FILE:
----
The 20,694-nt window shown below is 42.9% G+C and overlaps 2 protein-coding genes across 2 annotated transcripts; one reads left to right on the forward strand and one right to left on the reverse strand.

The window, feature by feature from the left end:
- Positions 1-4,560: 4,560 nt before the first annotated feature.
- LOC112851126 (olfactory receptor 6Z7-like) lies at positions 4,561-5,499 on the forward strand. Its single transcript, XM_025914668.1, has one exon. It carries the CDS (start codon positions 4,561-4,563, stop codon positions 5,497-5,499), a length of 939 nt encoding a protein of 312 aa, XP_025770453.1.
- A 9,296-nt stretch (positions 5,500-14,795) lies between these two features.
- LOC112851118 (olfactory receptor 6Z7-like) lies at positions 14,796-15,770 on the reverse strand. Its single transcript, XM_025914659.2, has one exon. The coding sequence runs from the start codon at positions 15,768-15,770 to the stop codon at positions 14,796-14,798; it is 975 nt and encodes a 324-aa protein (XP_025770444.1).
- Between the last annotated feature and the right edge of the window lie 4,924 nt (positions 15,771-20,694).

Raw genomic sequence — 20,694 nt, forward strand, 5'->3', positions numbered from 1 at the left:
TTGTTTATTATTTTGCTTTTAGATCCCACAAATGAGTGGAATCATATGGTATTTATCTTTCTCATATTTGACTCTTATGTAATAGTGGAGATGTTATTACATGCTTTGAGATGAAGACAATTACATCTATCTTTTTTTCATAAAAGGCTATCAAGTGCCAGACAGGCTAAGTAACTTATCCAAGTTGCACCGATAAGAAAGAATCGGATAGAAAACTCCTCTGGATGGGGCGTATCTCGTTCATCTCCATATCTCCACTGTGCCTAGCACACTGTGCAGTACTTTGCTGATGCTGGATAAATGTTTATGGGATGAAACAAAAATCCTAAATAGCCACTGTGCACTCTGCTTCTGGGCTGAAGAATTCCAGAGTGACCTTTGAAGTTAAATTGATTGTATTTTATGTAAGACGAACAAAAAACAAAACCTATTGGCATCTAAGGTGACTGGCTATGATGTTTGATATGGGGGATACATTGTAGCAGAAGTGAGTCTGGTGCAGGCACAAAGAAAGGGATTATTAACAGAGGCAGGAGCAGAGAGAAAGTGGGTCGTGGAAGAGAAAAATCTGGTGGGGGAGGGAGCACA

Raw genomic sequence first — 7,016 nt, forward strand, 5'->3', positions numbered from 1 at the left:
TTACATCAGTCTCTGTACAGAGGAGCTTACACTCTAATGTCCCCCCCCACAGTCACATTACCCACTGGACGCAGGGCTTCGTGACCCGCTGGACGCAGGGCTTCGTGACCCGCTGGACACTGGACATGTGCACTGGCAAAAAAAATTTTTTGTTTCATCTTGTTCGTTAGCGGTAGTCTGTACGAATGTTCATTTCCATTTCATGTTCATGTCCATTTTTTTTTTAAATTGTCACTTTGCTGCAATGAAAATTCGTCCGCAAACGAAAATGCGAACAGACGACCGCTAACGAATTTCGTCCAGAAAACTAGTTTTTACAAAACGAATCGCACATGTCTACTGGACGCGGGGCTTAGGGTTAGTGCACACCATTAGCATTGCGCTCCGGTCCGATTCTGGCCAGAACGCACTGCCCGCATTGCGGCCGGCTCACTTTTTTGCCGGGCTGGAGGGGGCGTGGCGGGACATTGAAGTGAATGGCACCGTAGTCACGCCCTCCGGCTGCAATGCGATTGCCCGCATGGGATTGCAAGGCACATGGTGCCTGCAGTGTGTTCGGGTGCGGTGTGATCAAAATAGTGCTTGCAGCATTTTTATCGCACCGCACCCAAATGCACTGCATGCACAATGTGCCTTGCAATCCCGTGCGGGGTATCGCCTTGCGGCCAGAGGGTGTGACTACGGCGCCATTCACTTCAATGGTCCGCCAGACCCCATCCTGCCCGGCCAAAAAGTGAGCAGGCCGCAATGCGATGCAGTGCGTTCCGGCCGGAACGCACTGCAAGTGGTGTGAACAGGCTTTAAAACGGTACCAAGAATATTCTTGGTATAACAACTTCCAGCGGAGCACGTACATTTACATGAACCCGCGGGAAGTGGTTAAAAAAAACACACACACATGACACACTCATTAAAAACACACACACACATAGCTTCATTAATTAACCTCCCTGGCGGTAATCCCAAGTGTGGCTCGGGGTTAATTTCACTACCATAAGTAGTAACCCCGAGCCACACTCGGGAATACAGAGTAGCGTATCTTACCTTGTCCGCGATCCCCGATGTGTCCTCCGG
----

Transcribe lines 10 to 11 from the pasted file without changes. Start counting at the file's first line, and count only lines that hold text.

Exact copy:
Raw genomic sequence first — 7,016 nt, forward strand, 5'->3', positions numbered from 1 at the left:
TTACATCAGTCTCTGTACAGAGGAGCTTACACTCTAATGTCCCCCCCCACAGTCACATTACCCACTGGACGCAGGGCTTCGTGACCCGCTGGACGCAGGGCTTCGTGACCCGCTGGACACTGGACATGTGCACTGGCAAAAAAAATTTTTTGTTTCATCTTGTTCGTTAGCGGTAGTCTGTACGAATGTTCATTTCCATTTCATGTTCATGTCCATTTTTTTTTTAAATTGTCACTTTGCTGCAATGAAAATTCGTCCGCAAACGAAAATGCGAACAGACGACCGCTAACGAATTTCGTCCAGAAAACTAGTTTTTACAAAACGAATCGCACATGTCTACTGGACGCGGGGCTTAGGGTTAGTGCACACCATTAGCATTGCGCTCCGGTCCGATTCTGGCCAGAACGCACTGCCCGCATTGCGGCCGGCTCACTTTTTTGCCGGGCTGGAGGGGGCGTGGCGGGACATTGAAGTGAATGGCACCGTAGTCACGCCCTCCGGCTGCAATGCGATTGCCCGCATGGGATTGCAAGGCACATGGTGCCTGCAGTGTGTTCGGGTGCGGTGTGATCAAAATAGTGCTTGCAGCATTTTTATCGCACCGCACCCAAATGCACTGCATGCACAATGTGCCTTGCAATCCCGTGCGGGGTATCGCCTTGCGGCCAGAGGGTGTGACTACGGCGCCATTCACTTCAATGGTCCGCCAGACCCCATCCTGCCCGGCCAAAAAGTGAGCAGGCCGCAATGCGATGCAGTGCGTTCCGGCCGGAACGCACTGCAAGTGGTGTGAACAGGCTTTAAAACGGTACCAAGAATATTCTTGGTATAACAACTTCCAGCGGAGCACGTACATTTACATGAACCCGCGGGAAGTGGTTAAAAAAAACACACACACATGACACACTCATTAAAAACACACACACACATAGCTTCATTAATTAACCTCCCTGGCGGTAATCCCAAGTGTGGCTCGGGGTTAATTTCACTACCATAAGTAGTAACCCCGAGCCACACTCGGGAATACAGAGTAGCGTATCTTACCTTGTCCGCGATCCCCGATGTGTCCTCCGG